Why you should view homebuying over the big picture and long term
February 13, 2023
As we near the end of the first month of 2023, we can begin to look forward to improving market conditions and brighter, warmer and longer days.
Indeed, last year wasn’t the easiest for prospective homebuyers, as higher interest rates, concerns for the economy and inflation conspired to impart a chill over the real estate market.
According to the latest Royal LePage House Price Survey, for example, the aggregate price of a home in Canada decreased 2.8 per cent year-over-year to $757,100 in the fourth quarter of 2022. This was the first such decline recorded since the end of 2008 during the global financial crisis. On a quarter-over-quarter basis, the aggregate price of a home in Canada decreased 2.3 per cent – the third consecutive quarterly decline, though the smallest of the year.
But as we often discuss on nexthome.ca, you should view real estate locally, over the long term and even by property type. Case in point: Those Royal LePage numbers are for Canada overall, and of course when you buy a home, you don’t buy a national market; you buy one property on one street in one location.
For the GTA, specifically, the aggregate price of a home decreased 4.6 per cent year-over-year to $1.06 million in the fourth quarter of 2022. On a quarterly basis, the aggregate price decreased 2.7 per cent; the third consecutive quarterly decline recorded.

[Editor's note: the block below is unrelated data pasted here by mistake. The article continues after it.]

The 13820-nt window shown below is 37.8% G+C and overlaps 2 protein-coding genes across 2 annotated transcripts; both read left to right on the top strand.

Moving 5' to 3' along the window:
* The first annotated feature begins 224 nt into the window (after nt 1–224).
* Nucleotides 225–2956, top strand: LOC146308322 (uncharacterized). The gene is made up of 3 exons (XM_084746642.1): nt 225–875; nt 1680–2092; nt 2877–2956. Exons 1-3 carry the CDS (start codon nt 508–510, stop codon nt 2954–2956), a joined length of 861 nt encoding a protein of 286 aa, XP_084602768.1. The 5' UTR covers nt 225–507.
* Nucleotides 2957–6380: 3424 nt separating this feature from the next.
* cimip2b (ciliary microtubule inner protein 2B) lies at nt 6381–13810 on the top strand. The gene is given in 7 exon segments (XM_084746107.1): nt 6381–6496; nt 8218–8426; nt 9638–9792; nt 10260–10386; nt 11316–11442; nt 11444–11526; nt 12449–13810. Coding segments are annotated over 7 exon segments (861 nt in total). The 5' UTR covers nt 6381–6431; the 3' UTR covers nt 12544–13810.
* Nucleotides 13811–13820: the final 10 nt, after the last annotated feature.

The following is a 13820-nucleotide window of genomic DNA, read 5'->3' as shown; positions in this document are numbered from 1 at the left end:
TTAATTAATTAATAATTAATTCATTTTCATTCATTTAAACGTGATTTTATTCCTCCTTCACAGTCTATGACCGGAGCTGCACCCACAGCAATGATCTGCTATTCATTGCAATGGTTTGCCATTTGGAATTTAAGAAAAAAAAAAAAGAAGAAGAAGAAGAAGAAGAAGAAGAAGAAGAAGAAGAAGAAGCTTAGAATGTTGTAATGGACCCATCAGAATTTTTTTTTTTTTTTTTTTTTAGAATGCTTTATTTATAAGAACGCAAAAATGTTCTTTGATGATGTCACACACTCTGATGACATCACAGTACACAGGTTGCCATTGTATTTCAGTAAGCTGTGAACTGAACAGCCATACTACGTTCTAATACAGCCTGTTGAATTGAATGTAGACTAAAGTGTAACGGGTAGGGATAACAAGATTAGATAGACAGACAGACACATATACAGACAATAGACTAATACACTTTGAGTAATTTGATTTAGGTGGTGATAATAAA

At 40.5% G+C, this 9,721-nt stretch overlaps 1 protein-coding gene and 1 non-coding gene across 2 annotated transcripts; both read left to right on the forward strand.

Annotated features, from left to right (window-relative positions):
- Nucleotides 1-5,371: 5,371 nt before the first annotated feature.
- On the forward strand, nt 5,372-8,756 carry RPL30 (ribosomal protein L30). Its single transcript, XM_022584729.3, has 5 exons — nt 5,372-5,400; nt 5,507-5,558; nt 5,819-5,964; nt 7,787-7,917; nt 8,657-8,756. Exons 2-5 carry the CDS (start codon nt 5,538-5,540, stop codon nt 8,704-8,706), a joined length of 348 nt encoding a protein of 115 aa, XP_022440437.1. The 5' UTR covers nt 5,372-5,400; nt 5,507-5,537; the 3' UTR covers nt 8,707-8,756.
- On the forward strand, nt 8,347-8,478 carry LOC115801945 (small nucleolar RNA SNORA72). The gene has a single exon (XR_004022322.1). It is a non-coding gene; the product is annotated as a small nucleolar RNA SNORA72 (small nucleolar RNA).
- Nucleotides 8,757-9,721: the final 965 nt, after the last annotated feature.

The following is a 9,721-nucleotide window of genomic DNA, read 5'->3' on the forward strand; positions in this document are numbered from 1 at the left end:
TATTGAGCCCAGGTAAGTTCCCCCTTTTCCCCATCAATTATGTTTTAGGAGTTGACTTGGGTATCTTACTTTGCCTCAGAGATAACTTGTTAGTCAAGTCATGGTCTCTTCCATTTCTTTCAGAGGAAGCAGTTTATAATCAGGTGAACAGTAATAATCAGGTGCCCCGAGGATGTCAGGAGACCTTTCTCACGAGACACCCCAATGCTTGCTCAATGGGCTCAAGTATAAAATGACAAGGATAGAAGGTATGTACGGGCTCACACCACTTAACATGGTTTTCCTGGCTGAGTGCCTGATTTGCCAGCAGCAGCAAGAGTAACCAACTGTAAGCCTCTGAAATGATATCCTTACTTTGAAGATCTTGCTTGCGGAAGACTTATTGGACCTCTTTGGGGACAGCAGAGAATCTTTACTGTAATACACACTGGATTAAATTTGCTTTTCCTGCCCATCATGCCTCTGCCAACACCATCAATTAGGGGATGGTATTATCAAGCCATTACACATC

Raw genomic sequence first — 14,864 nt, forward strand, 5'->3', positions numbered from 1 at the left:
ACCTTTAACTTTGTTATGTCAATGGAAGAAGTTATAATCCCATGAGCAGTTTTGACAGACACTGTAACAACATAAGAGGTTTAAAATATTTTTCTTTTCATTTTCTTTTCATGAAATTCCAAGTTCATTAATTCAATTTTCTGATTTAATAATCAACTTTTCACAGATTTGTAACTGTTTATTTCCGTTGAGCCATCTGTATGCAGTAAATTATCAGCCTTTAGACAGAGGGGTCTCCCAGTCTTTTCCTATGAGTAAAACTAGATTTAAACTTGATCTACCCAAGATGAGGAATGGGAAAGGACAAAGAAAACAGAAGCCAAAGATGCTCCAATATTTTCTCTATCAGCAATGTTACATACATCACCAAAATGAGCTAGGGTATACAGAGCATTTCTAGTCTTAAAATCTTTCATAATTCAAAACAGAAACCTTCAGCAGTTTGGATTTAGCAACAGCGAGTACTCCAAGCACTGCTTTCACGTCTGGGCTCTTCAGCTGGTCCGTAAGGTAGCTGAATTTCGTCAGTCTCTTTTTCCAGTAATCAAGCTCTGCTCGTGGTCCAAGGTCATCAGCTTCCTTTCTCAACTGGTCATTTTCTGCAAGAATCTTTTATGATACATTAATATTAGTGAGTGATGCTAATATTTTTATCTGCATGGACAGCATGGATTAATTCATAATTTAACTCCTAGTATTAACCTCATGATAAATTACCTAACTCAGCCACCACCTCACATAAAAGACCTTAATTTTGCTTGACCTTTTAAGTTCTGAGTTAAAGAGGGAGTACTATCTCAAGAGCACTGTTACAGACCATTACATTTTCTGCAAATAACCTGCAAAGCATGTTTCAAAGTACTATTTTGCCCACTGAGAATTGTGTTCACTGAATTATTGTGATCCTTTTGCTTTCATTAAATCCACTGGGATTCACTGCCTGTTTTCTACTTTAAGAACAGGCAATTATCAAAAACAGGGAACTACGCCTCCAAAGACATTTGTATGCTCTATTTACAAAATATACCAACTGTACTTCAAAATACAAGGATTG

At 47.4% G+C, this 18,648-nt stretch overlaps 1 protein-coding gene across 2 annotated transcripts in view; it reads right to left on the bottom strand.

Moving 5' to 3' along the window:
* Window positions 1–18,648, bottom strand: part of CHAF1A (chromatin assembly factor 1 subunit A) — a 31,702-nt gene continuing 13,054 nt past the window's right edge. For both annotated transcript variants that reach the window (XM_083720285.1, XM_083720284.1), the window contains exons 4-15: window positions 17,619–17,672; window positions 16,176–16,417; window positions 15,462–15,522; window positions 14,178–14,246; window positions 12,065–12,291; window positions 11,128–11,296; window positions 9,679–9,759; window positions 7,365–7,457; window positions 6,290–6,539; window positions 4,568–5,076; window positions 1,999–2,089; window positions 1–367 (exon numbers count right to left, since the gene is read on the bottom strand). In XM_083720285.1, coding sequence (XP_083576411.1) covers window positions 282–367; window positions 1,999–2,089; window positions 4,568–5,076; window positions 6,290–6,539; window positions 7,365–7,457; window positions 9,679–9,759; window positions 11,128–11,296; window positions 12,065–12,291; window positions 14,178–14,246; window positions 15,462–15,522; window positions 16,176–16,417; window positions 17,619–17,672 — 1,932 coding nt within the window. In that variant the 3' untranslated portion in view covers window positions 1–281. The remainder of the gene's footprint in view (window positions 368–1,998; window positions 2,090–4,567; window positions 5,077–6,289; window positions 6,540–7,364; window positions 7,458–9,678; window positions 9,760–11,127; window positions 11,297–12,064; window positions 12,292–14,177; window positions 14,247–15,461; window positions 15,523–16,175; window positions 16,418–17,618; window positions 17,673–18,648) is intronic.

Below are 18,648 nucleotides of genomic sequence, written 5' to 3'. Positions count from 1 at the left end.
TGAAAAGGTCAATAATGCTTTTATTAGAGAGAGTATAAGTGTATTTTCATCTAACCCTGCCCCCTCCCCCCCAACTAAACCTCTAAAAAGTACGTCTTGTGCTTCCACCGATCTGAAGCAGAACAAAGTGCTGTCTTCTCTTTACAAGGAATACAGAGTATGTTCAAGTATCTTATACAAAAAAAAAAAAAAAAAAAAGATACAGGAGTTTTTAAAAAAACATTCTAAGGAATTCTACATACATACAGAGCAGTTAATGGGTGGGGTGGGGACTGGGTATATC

Broken down by housing type, the median price of a single-family detached home decreased 6.7 per cent year-over-year to $1.32 million in the fourth quarter of 2022, while (take note, Condo Life readers) the median price of a condominium increased 2.7 per cent to $683,100.
Reasons for optimism
Again, perhaps not spectacular numbers, but when we take a longer view, we get a different picture. The Toronto Regional Real Estate Board reports that the average aggregate selling price for 2022 was $1.18 million – up 8.6 per cent compared to $1.09 million in 2021. And underlining the need to examine specific property types, condo prices actually finished 11.3 per cent higher for the year.
Looking at specific markets, aggregate home prices for 2022 increased four per cent in Oakville, and seven per cent in Vaughan, according to Royal LePage.
For all the talk of doom and gloom, single-digit quarterly declines in some categories don’t seem so tragic.
Indeed, as our Outlook 2023 Special Report discusses, there are reasons to be optimistic, even positive, about the road ahead this year and into 2024 and beyond.
If you look at the big picture, long term.
About Wayne Karl
Wayne Karl is an award-winning writer and editor with experience in real estate and business. Wayne explores the basics – such as economic fundamentals – you need to examine when buying property. firstname.lastname@example.org